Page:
Major League Baseball (MLB) and the MLB Players Association (MLBPA) announced the creation of a domestic violence policy in August 2015. According to the policy, the Commissioner can place any player suspected of domestic violence, sexual assault, or child abuse on administrative leave for up to seven days while conducting an investigation. The Commissioner can choose to suspend or reinstate the player, or can defer judgment until after criminal proceedings conclude. The policy does not include minimum or maximum punishments.Under baseball’s collectively bargained policy, players undergo mandatory domestic violence training once a year in spring training. MLB conscripted a San Francisco-based nonprofit, Futures Without Violence, to spearhead its training program. The nonprofit is also part of MLB’s joint committee on domestic violence, a collaboration between the players’ union and the commissioner’s office.Prior to MLB's 2015 policy on domestic violence, the league office and individual clubs did not take disciplinary action against players and managers who were either arrested or accused of domestic violence. Players and managers who had been arrested or accused of domestic violence while active but did not face an investigation or suspension from MLB include: Jose Canseco, Dante Bichette, Barry Bonds, Bobby Cox, Wil Cordero, Pedro Astacio, Julio Lugo, Brett Myers, Milton Bradley, and Josh Lueke.

Midland RockHounds

The Midland RockHounds are a minor league baseball team based in Midland, Texas. The team, which plays in the Texas League, is the Double-A affiliate of the Oakland Athletics major league club. The RockHounds play in Security Bank Ballpark, which opened in 2002 and seats 6,669 fans. The RockHounds have won seven Texas League championships: in 1975 (co-champions with the Lafayette Drillers), 2005, 2009, 2014, 2015, 2016 and 2017.

Political Animal (radio show)

Political Animal is a performance and radio show created by British comedians John Oliver and Andy Zaltzman in which various stand-up comedians perform political material.

Political Animal began at the 2004 Edinburgh Festival Fringe and has returned every year since, it was initially co-hosted by Zaltzman and Oliver but since 2006 hosted by Zaltzman alone except for some of the 2011 fringe where Oliver returned. In 2007 Political Animal also became a radio series on BBC Radio 4. It returned for a second series in 2008, running for 10 episodes. The series took the form of a stand-up show, with Zaltzman and Oliver performing in between the acts they introduced.Previous guests have included Frankie Boyle, Daniel Kitson, Stewart Lee, Richard Herring, Jeremy Hardy, Marcus Brigstocke, Robert Newman, Chris Addison, Russell Howard and Russell Brand.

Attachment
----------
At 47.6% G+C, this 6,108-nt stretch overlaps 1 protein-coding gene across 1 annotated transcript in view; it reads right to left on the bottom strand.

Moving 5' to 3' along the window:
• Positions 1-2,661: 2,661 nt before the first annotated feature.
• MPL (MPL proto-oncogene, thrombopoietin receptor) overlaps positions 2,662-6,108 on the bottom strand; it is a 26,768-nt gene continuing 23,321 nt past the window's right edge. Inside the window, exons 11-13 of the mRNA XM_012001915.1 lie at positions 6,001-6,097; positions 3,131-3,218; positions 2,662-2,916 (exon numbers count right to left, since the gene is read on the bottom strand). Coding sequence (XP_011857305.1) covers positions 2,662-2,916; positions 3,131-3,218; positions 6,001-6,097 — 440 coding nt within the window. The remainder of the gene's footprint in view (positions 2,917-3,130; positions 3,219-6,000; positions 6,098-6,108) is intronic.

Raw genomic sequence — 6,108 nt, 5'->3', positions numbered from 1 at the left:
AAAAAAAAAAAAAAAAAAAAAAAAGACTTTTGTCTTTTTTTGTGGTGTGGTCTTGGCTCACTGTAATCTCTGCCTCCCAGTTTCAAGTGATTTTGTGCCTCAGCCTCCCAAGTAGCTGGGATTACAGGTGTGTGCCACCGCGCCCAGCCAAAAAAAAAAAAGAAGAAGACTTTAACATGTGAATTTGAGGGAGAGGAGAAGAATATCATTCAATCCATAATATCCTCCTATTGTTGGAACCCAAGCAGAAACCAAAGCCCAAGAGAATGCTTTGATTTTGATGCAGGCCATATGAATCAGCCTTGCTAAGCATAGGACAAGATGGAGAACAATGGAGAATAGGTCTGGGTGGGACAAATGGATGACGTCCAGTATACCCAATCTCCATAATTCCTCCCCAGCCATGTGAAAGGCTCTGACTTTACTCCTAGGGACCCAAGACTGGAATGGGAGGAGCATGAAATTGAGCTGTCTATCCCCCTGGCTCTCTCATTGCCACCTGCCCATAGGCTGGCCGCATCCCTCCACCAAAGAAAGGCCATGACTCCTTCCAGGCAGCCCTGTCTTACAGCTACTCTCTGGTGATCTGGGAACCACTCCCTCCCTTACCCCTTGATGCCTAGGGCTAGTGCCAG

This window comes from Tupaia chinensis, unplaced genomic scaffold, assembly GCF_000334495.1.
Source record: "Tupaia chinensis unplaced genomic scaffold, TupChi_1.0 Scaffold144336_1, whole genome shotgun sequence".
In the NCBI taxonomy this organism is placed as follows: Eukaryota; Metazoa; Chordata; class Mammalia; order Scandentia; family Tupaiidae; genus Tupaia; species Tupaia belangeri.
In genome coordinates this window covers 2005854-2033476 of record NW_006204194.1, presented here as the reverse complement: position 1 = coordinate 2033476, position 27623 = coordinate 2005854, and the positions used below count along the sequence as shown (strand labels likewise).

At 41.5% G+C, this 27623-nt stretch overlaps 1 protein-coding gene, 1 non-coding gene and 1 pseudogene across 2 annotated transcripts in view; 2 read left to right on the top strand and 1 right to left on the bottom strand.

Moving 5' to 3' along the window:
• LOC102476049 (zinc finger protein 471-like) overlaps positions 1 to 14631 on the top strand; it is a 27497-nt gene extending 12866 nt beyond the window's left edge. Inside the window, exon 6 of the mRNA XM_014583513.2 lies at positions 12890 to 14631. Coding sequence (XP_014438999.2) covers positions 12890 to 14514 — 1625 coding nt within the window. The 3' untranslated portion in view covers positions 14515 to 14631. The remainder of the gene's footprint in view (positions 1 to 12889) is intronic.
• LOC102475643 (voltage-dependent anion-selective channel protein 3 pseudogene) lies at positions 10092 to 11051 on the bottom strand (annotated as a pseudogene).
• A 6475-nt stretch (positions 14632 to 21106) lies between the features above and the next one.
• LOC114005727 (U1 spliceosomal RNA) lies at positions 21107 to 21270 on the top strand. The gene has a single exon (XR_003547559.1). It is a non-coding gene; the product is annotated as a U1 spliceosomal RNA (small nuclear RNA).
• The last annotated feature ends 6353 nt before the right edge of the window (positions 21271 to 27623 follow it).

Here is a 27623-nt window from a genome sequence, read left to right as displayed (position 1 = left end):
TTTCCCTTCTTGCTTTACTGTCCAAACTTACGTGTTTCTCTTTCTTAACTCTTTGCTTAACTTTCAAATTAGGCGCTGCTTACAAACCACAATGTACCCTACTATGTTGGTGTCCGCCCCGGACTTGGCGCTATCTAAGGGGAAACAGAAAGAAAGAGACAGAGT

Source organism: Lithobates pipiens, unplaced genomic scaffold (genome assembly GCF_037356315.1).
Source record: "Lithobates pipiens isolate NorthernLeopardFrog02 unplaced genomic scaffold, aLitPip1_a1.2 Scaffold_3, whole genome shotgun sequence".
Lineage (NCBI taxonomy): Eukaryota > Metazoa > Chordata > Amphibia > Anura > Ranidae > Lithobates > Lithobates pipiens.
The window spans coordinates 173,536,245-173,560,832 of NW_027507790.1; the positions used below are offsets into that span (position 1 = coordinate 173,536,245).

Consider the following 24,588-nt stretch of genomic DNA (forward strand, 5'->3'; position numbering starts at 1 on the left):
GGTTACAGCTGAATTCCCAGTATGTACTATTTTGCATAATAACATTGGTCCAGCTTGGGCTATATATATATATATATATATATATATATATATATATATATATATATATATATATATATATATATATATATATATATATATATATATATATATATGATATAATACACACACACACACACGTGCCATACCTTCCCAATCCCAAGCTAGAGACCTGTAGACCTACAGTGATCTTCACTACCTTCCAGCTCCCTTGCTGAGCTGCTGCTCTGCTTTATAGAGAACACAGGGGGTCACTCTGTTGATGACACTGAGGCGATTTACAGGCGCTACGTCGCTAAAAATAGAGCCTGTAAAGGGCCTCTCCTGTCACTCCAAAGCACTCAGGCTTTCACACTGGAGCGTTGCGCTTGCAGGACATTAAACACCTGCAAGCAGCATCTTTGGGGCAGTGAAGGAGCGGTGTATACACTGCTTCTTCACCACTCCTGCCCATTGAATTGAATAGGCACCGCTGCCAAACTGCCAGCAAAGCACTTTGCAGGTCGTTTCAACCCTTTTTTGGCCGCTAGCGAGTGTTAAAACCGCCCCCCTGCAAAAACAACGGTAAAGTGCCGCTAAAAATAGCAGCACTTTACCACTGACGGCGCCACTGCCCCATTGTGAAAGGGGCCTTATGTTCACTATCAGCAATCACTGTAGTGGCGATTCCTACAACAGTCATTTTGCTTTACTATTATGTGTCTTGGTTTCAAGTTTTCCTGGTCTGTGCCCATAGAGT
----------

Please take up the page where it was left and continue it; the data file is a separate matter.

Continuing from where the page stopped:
Stockton Ports

The Stockton Ports are a Minor League Baseball team of the California League and the Class A-Advanced affiliate of the Oakland Athletics. They are located in Stockton, California, and are named for the city's seaport. The team plays its home games at Banner Island Ballpark which opened in 2005 and seats over 5,000 people.

The Ports were established in 1941 and have won the California League championship eleven times. They are tied with the San Jose Giants in having the most titles among the league's active franchises.

Tyler Chatwood

Tyler Cole Chatwood (born December 16, 1989) is an American professional baseball pitcher for the Chicago Cubs of Major League Baseball (MLB). He previously played for the Los Angeles Angels of Anaheim and Colorado Rockies.

Under Armour All-America Baseball Game

The Under Armour High School All-America Baseball Game is a high school baseball all-star game held annually to spotlight the United States' top high school players who are juniors or seniors. The game is played in late July or August, at Wrigley Field in Chicago.

Since 2008 and through the 2018 Major League Baseball draft, 318 of the 361 draft-eligible players from the game have been selected in the MLB draft, including 98 first round picks.

Vermont Lake Monsters

The Vermont Lake Monsters are a Minor League Baseball team in the Class A Short Season New York–Penn League affiliated with the Oakland Athletics. The team plays its home games at Centennial Field, one of the oldest minor league stadiums, on the University of Vermont campus in Burlington, Vermont.

The team was previously located in Jamestown, New York, (as the Jamestown Expos) from 1977 to 1993.

Chicago Cubs current roster
Active roster
Inactive roster
Injured list